HARWOOD, Presiding Judge.
This is an appeal from a judgment denying appellant's petition for release in a habeas corpus proceedings.
From the record it appears that in 1956 the appellant was convicted of burglary and sentenced to ten years imprisonment. The lower court granted suspension of sentence, and placed the appellant on probation for a period of ten years, with the usual conditions accompanying a grant of probation.
Appellant was tried on the rape indictment, and by a jury found not guilty.
Before his trial on the assault with intent to rape indictment proceedings were instituted to revoke appellant's probation.
The regularity of these proceedings is in nowise questioned. At the conclusion of the hearing the court entered an order revoking appellant's probation, and he was taken into custody. It was from this confinement that he sought release by habeas corpus.
At the revocation of probation hearing evidence was introduced tending to show that the appellant, during his probationary period, had been fired from two jobs for incompetency—in one instance because while working as a dishwasher he refused to wash kitchen ware, but would wash dishes only.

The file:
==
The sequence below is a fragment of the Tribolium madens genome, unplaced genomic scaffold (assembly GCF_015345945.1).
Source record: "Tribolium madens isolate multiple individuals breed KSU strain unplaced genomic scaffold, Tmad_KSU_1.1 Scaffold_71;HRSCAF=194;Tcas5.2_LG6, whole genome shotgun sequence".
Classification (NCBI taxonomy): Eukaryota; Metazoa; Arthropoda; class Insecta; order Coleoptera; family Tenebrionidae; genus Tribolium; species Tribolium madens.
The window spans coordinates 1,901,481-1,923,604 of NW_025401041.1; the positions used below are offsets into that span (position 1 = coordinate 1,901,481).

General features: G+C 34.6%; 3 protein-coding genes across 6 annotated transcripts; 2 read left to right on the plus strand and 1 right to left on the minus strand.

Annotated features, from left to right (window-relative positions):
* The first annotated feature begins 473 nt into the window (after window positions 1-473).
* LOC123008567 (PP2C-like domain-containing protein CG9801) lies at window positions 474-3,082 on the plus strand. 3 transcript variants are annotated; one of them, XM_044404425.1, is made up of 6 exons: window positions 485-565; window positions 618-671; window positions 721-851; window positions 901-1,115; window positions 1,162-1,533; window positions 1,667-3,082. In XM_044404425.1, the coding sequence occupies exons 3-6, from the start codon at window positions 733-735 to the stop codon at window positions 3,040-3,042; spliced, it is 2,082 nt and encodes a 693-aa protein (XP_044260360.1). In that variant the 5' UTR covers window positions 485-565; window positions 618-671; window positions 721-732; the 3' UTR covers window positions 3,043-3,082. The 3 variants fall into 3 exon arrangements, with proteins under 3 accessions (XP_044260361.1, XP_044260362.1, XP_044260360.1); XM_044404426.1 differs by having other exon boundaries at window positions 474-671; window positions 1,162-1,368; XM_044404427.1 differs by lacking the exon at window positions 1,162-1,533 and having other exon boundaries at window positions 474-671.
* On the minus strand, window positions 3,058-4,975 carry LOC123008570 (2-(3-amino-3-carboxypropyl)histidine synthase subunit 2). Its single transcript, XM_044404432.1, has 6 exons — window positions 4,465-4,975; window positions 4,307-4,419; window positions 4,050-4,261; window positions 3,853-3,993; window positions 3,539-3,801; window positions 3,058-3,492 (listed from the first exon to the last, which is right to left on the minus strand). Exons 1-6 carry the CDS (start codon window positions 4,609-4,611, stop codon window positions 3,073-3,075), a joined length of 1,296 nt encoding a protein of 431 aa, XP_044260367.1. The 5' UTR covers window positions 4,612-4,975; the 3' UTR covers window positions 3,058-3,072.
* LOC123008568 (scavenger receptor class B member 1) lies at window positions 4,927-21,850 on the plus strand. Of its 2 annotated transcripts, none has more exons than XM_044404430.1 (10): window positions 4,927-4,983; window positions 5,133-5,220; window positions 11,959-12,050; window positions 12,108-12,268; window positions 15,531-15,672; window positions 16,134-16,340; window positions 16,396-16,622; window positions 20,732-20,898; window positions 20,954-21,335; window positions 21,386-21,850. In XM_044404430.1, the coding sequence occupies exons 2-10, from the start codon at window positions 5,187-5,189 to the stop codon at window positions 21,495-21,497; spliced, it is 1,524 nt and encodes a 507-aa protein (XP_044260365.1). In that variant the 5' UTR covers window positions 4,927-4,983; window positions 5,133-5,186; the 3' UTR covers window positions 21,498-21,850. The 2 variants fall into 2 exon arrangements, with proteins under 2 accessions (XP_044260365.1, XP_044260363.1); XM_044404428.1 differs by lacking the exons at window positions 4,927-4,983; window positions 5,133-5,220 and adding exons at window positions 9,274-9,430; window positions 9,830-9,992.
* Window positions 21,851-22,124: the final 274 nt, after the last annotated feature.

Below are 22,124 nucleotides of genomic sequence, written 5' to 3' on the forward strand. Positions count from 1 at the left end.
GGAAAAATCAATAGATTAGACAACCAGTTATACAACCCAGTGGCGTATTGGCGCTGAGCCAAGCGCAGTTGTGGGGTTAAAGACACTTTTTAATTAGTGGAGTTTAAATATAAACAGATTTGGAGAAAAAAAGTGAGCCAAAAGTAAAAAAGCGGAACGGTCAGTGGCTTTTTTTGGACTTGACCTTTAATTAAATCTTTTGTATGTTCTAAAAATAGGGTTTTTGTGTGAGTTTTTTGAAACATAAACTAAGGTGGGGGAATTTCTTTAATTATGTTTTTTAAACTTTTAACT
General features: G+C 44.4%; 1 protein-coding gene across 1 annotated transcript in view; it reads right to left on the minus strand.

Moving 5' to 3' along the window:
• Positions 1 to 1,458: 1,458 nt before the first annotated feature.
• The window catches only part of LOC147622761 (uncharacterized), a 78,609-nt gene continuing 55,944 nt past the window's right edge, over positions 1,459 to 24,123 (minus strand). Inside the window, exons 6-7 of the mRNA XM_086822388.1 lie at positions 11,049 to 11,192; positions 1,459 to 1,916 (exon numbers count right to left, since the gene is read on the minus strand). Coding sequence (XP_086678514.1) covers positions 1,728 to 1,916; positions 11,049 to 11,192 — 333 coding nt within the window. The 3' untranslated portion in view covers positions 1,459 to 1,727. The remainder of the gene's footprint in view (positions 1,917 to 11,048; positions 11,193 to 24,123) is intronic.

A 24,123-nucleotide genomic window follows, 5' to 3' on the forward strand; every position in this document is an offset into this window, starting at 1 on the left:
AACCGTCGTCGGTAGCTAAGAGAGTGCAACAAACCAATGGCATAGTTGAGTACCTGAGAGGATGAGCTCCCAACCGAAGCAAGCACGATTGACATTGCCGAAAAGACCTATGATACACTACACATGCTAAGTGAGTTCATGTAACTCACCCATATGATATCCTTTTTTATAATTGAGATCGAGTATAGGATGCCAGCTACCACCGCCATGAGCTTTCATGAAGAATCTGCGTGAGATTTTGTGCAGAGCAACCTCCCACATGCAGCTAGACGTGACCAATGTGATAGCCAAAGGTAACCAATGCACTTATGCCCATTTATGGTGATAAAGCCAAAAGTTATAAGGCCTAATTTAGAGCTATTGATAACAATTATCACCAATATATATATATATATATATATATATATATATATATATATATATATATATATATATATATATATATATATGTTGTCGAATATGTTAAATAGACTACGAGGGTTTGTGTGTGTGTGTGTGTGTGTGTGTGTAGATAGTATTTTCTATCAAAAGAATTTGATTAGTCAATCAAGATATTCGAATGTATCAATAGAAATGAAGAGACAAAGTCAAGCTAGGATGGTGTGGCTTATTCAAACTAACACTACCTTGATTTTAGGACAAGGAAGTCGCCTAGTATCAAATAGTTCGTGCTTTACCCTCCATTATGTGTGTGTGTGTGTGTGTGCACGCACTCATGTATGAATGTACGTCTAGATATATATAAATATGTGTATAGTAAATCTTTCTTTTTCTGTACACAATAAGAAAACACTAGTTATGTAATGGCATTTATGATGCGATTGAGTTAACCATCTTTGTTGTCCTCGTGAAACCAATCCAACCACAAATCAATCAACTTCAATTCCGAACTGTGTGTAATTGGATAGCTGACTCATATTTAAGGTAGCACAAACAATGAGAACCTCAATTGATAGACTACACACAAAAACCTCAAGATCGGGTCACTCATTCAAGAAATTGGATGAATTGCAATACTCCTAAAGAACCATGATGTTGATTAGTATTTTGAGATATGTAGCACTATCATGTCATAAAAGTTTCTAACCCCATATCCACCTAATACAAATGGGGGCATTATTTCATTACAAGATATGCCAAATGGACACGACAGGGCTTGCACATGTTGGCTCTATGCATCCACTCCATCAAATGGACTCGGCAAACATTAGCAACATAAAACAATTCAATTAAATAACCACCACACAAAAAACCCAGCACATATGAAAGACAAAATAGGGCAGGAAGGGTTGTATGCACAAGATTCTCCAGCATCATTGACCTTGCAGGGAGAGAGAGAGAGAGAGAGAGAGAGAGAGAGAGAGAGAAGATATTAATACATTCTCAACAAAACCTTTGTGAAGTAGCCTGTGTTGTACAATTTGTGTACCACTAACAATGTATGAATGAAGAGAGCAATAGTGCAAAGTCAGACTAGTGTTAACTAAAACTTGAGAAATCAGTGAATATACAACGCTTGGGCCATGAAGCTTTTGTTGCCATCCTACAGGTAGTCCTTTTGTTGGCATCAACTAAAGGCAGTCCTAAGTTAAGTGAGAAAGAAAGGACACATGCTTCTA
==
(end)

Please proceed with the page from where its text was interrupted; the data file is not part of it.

In addition evidence was introduced relative to the assault with intent to rape charge.
While it was shown that a nolle prosequi was entered as to the assault with intent to rape charge after appellant's probation was revoked, such nolle prosequi in nowise affected the probative value of the evidence of this misconduct, as such action in nowise was res adjudicata of the offense of assault with intent to rape, particularly since it was not shown that appellant had ever been arraigned on such charge. See 14 Am.Jur., Crim.Law, Sec. 295.
It should be noted that in Section 24, Title 42, Code of Alabama 1940, relative to termination of probation, it is merely provided that: "Thereupon the court, after a hearing, may revoke the probation," etc. Thus no criterion, or measure, of the proof required to revoke a probation is set forth. Clearly, under such provision only a gross abuse of discretion on the part of the trial court in revoking a probation would justify our disturbing his conclusions.
Not only is there a lack of abuse of discretion disclosed by this record, but conversely, under the evidence introduced, the trial court very properly revoked appellant's probation.